Know thyself: A reflection on teaching and learning
Another semester of teaching has come to an end. How many have I been through? Let me see: At NUS, only three. But as a full-time teacher/ lecturer/ professor at a university in Asia? Oh my. Nine in the last four and half years? Before that, 13 years worth of quarters and then semesters for the Minnesota program in Japan. Then there were five years in Malaysia. Before that, back in the US at Ohio State. Etc.
So what have I learned through these decades? On the macro level, what has this experience taught me about university education?
That's an odd question, when one considers that when I reflect upon my own education, from about sixth grade in elementary school to my third or fourth year in the university, I feel a terrible void. That feeling comes from a remembrance of too many mediocre classroom experiences, where bored teachers talked sports rather than academics, where naughty students set the rules, or where an esteemed professor read from yellow note cards, or forced me to memorize page after page of vocabulary items, or assigned homework that was labored over and submitted but never commented upon. As a wee lad, I had been encouraged and was anxious to study and to learn. I was as hungry for knowledge as I was for any sweet. But at some point playing "the game" and gaining "social acceptance" became more imperative. My tolerance for mediocrity became deeply ingrained.
My experience jumps back to my own teaching, which--- just in the last 23 years in Asia---has presented me with a huge mixed bag of experience.
How can I be so tentative about a university education? Quite simply, because I have seen it all, from enlightenment to tomfoolery, from excellence to the insane. In some of the first classes I worked in back in Japan, at the entry stage of the language program, I had students who could not write words in English any more accurately than American kindergarten students could. They couldn't read the lowest level of the SRA Reading Lab. But they and their parents had been guaranteed by the university administration that they would get an American university degree in four to five years. "Okay, kiddies, now let me hear you pronounce the phrase 'sell out'...."
Earlier, in Malaysia, in yet another American degree program, when teaching in an English for academic purposes course focused on the history of science, I once had a male "Bumi" student tell me that Americans could not have really reached the moon , because the earth was surrounded by glass spheres, and no mortal object could have pierced them. (Celestial spheres was not a novel idea, mind you. Eudoxus supposedly originated this thought some 2000 years ago, and it was further articulated by Aristotle and Ptolemy, among others.) The earnest young fellow, as adamant of his beliefs as I was of mine, was one of thousands on full government scholarship. He was also being prepped for studies in, imagine this, aeronautical engineering --and he may very well be one today! (That was the same program where, in a first-day icebreaker activity, a student reported that he had two heroes: Ayatollah Khomeini was the male, and Brooke Shields was the female!)
Though I have this deep archive of the absurd in my background, I have also witnessed amazing educational strides. For example, one young lady I taught in Akita, a girl who had never graduated from a Japanese high school because of unspecified "social and psychological problems" within the Japanese system, worked with such determination that I feared for her well being. After frequent counseling sessions, she got control over her study habits, and she excelled; the last thing I heard of her, she had been accepted into the University of Minnesota's medical school.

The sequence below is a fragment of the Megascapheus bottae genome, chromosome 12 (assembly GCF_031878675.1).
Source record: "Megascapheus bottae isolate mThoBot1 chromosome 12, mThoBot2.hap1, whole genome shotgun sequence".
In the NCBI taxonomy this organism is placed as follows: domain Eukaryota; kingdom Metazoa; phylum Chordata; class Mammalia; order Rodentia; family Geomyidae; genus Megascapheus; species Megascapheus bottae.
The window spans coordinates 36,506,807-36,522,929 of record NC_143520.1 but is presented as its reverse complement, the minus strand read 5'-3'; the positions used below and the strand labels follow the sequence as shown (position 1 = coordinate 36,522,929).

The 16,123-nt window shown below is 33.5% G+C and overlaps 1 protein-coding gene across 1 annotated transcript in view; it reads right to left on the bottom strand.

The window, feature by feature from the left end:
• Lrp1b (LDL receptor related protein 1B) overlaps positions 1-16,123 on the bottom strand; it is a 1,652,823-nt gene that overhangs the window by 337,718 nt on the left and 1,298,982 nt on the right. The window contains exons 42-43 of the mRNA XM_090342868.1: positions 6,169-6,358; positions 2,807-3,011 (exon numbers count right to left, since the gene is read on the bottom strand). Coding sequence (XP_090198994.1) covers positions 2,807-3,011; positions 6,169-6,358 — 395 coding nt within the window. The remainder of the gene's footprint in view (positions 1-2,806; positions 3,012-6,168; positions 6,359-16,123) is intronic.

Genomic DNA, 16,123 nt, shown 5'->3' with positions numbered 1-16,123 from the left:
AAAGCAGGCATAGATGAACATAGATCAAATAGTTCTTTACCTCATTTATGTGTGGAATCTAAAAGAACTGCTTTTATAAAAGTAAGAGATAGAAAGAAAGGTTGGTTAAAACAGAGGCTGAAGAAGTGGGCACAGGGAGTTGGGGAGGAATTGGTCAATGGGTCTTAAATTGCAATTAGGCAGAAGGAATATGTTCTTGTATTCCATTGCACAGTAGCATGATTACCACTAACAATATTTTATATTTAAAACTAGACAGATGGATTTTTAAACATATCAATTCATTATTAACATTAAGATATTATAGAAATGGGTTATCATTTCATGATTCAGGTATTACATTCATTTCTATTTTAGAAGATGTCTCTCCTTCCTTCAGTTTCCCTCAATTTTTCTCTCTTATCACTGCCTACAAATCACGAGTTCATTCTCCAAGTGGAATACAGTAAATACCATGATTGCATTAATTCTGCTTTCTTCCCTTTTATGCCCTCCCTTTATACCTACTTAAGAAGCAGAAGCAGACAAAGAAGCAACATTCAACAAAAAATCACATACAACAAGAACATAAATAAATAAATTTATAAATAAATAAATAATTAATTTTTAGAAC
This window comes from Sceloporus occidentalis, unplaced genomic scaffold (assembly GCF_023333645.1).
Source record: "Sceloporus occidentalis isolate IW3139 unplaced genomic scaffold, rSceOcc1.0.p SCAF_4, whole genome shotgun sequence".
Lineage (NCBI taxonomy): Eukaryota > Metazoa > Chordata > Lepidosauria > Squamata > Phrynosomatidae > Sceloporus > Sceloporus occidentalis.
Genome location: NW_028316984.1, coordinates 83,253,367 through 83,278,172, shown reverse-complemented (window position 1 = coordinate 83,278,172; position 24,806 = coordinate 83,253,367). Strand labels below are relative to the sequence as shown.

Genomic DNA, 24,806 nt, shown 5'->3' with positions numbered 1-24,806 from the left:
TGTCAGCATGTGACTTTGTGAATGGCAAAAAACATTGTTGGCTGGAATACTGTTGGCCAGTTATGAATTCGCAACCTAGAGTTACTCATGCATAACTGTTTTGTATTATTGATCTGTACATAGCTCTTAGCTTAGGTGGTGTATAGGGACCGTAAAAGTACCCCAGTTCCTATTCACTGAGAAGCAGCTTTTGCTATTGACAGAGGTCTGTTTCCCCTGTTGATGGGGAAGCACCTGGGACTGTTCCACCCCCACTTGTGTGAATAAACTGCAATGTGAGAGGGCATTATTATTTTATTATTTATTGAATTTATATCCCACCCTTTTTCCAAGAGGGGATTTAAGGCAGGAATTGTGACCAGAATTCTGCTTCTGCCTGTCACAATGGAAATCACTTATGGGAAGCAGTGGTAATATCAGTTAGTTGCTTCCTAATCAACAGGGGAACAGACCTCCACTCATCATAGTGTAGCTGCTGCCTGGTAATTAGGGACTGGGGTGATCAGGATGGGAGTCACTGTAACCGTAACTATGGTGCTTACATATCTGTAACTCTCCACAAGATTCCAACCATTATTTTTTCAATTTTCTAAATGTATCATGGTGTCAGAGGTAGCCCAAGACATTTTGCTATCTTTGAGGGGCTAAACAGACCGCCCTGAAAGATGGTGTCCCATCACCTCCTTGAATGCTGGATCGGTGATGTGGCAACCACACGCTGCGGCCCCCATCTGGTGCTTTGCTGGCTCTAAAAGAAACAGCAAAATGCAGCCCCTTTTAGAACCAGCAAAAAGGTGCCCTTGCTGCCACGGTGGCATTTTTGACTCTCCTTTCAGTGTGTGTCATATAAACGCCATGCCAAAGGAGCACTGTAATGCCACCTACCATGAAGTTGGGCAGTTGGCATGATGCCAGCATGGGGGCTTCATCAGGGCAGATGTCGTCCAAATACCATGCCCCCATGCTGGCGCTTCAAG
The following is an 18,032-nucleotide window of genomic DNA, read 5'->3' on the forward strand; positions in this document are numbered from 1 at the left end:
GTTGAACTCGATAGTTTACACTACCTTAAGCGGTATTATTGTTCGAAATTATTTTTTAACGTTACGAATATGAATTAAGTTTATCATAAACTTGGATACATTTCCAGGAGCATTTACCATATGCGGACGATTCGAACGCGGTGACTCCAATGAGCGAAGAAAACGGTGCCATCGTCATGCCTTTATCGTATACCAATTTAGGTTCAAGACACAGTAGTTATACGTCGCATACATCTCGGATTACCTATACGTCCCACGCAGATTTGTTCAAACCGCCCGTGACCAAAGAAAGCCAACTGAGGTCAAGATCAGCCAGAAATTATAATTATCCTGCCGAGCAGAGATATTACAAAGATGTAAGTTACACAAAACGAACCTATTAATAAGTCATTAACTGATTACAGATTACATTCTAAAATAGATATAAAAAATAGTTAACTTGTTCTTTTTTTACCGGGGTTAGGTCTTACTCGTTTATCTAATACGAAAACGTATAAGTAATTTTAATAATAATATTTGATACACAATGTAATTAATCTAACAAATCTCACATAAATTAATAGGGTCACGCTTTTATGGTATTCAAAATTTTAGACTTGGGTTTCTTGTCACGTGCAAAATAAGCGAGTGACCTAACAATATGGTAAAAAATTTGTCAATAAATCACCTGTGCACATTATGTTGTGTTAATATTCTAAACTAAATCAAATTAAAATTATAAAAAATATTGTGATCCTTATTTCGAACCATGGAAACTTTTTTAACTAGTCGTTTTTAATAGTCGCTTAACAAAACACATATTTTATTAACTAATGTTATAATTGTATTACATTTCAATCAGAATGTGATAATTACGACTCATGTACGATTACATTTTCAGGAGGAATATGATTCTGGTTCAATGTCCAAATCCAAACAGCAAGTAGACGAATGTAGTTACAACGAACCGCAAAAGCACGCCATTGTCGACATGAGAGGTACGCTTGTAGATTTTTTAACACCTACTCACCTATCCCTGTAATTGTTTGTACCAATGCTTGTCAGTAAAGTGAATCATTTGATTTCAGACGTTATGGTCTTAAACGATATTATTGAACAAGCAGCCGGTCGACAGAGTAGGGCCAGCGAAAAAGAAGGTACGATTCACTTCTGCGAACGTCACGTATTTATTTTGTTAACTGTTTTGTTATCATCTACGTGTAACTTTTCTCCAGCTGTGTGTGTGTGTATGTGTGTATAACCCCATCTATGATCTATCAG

The truth is that what I have witnessed in university education in Asia has largely been success stories. In Akita I knew hundreds of students who had arrived on an American-style university branch campus with very modest English language skills (and evident gaps in cultural understanding), only to slave away on grammar exercises, readings, writing assignments and other activities, for thousands of hours over the course of many years, to the point where they could eventually read and discuss articles from the New York Times and Newsweek, participate in academic lectures and take exams, and even write research papers with the same level of accomplishment as the typical undergraduate at a state university in the US. I finally saw many of these same students beam with a grand sense of accomplishment upon graduation, and then get jobs with multinational corporations where they would communicate in English every day.
Now in Singapore, my wonder at the intellectual curiosity, diligence, ambition and raw talent of students from a dozen countries where English is either a "second" or "foreign" language has become commonplace. I interact with young people on a daily basis whose command of concepts is stronger and display of tech and critical thinking skills broader than that of many of the American working adults I have known over the last thirty years. Sadly, this may be because I come from a country where sports are given more weight in many local schools than science labs, where mathematics plays second fiddle to cheerleading, and where study has become something only geeks do.
Over the years, I've been pushed by the demands of those students in my courses, I've been moved by their stories and dreams in a way that, if my wilting memory serves me correctly, I was rarely stimulated as a student back in Ohio. Ironically, surrounded by these teachers, I have become the student I was once encouraged to be, I've been inspired to become the teacher I always wanted.